Jozy is fine. I generally like Taylor Twellman but his incessant harping on Jozy Altidore not putting a ball in the net (despite putting a ball in the net that was disallowed by a shaky and definitely irrelevant foul) drove me nuts in this game.
Twellman waxed to his worst on second-half "opportunity" he didn't hear whistled down but everyone watching ESPN did, and it seemed like Altidore and the Turks also mostly did. Altidore put a shot off the keeper and Twellman went into his usual refrain about confidence and mystical fairies and all that stuff that people who haven't thought about how brains work always do. Sometimes things happen, random things. Especially when you're Jozy Altidore and you've seen about six quality scoring opportunities since your goal drought started.
It got worse. A few minutes later, Twellman praised Altidore for blasting a shot off a charging keeper that would have been a simple tap-in for Bradley if Altidore had laid it off. Altidore did well to create the chance, but if there was a problem with Altidore's game in this one it was not his lack of ruthlessness but that pressing for goal that caused him to make a wrong decision.
Not that he was the only US player with that issue. After the Davis handball play saw Graham Zusi run on to a ball at the back post, this was a shot:
A tap-in for Jozy if Zusi gets it right. Does that make him a better player in this game?
This was not a problem for the Dutch in the first five minutes against future US foe Ghana. Faced with a similar opportunity, Arjen Robben laid it off for Robin Van Persie, who passed it into the back of the open net. Robben proceeded to blow an absolute sitter and a couple other grade-A chances, but because he's not part of a culture that yells at LeBron James for kicking it to a wide-open Donyell Marshall for a game-winning three* that he happens to miss, no one's going "blah blah blah confidence strikers blah."
Take the shot when it's the move; pass when it's the move. Heroball is garbage. San Antonio Spurs, you know?
*[Dated reference but the perfect one.]
RIGHT: JOZY IS FINE. I know I said he wasn't a hold up guy and never will be but he's really trying. He does lack that flick-on and isn't technical enough to be great in that role, but he's the only one with anything resembling that skillset. It's clear now that the US is going to need it from time to time, and he's trying.
As much as they would like to be a possession side there are going to be times where the US does have to blerg it upfield. Jozy's going to be the guy who turns that into anything. Unless you think Johannsson can do that there's no substitute.
Chandler is not fine. For some reason the USMNT internet has been desperately trying to replace DaMarcus Beasley since he became the USA's starting left back by default. I acknowledge he is not world-class but for Christ's sake he's gone three years without anything near as bad as two different things Tim Chandler pulled in the Turkey match. There was the pathetic turnover that led to the Turkey goal and the alarming 50-yard ball that led to a quality Guzan save on which Chandler and Davis were both vastly out of position. The same thing led to a corner in the first half.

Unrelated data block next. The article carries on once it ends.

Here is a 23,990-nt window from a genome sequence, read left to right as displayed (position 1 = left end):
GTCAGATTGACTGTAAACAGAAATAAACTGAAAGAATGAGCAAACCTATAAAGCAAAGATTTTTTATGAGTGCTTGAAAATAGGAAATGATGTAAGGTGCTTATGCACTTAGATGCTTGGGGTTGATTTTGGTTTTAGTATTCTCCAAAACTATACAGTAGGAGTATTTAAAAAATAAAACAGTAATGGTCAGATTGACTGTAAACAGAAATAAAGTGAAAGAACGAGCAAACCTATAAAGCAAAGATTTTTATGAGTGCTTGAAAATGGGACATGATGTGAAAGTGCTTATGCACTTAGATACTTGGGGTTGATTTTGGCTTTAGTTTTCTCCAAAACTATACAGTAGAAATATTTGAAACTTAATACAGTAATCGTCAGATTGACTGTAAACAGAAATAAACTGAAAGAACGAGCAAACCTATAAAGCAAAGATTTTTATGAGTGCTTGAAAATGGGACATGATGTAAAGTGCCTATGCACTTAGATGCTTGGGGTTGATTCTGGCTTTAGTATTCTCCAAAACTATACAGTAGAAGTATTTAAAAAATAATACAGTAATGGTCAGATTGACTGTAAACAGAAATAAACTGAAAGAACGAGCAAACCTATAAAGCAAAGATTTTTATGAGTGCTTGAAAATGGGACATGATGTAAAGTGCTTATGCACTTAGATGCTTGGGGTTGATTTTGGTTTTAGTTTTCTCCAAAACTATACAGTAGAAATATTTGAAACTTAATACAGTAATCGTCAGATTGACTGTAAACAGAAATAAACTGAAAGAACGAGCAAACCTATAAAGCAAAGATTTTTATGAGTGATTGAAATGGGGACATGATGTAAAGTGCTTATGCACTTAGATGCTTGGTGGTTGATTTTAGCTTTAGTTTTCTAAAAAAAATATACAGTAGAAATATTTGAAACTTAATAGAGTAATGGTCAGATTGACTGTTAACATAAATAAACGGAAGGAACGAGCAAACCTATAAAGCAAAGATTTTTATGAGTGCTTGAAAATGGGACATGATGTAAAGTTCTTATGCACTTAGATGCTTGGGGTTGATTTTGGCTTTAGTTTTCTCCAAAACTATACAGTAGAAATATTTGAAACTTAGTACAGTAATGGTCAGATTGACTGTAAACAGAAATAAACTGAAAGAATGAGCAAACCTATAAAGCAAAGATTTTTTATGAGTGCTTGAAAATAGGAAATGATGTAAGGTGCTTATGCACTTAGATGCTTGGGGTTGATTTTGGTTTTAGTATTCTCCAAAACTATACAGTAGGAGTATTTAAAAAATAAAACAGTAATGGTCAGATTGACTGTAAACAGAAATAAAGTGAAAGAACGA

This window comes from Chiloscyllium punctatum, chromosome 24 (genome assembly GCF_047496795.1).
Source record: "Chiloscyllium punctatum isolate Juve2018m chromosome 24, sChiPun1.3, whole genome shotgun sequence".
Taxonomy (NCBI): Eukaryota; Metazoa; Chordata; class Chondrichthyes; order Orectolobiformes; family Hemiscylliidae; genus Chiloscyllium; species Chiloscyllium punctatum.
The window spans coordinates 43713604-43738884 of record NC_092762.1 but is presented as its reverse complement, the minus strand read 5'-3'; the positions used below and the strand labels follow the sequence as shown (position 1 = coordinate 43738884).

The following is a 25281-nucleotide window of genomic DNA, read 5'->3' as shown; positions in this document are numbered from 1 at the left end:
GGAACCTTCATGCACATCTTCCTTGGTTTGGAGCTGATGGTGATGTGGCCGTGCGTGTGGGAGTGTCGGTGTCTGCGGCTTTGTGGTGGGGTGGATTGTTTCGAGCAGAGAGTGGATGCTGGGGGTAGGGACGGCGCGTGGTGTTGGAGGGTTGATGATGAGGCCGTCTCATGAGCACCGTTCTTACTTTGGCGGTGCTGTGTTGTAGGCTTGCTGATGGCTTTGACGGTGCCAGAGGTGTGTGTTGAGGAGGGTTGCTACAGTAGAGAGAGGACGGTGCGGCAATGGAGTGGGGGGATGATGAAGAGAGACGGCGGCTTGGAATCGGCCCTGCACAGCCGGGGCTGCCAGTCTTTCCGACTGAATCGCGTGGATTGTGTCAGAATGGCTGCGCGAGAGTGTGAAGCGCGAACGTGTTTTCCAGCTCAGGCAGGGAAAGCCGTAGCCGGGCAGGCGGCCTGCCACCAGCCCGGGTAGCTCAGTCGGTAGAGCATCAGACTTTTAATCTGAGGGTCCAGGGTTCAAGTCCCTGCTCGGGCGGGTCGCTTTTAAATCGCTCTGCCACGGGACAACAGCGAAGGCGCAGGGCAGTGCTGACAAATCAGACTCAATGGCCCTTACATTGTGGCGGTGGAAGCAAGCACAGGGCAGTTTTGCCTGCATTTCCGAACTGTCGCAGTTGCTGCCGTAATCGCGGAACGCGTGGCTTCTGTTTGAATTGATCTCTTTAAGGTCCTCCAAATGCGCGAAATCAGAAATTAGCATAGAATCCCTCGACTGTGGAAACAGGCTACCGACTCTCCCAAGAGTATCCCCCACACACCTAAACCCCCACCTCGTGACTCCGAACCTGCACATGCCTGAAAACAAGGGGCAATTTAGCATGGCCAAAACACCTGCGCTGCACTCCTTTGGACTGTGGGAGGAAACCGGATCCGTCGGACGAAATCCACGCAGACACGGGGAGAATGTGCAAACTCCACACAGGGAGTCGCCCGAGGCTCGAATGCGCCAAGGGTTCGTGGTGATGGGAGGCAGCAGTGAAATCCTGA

Meanwhile, Chandler is right footed, so it is awkward pairing him with an in-cutting left midfielder like Bedoya. Chandler should be at the back of the bus now. Beasley and Johnson are your starting outside backs and if one of them is unavailable I'd rather see Brooks (with Cameron sliding outside) or Yedlin than Chandler.
Also not fine: Brad Davis. If you're going to play a diamond your outside midfielders need to be defensive presences. They end up narrow, usually, and need to track back because the second central midfielder ends up way up the pitch as a third dedicated attacker. In this game the US had to pull Bradley back in the second half because neither outside midfielder had any interest, really, in tracking back. Zusi was at least positioned in a place where he could do something most of the time; Davis was not. Turkey spent the day destroying the USA's left flank.
The first truly dangerous Turkey chance came off a corner kick that got reset; Chandler was asked to defend two guys.
left side of your screenshot—two Turks, one USA guy
I know it looks like Jermaine Jones was available to deal with this but he is not; he ends up having to apply emergency pressure on a Turkish player who ends up cutting it back to the shooter. Davis is at the top of the 18; he heads a ball forward, sees it turned over, and walks the rest of the play instead of tracking back to the position he's vacated. His guy puts one off the post. (Fabian Johnson is out of position as well, but overall his flank was way less threatened.)
Another Turkish scoring chance came because Davis vacated the entire left side of the field.
While the diamond midfielders do tend to pack in tight, Davis was generally a lot narrower than Zusi, leading to attack after attack down the left flank on which Chandler was asked to shut down acres of space; a primary reason that the US was conceding huge chunks of space was Davis's failure to exist without the ball. He had neither the pace nor the interest to show up.
Zusi is at the bottom; look how wide he is compared to Davis despite the ball being to Davis's wing.
You'd think the guy obviously on the roster because Landon is not would show on defense. I found myself missing Herculez Gomez in this game.
In the second half, Bradley was withdrawn when the US was without the ball and the chances stopped coming so fast and furious, and maybe that's how it has to be. Someone's going to have to cover a pile of space in the World Cup. Brad Davis clearly isn't. Bradley is going to have to be that guy, with Dempsey dropping to provide a link from defense to attack.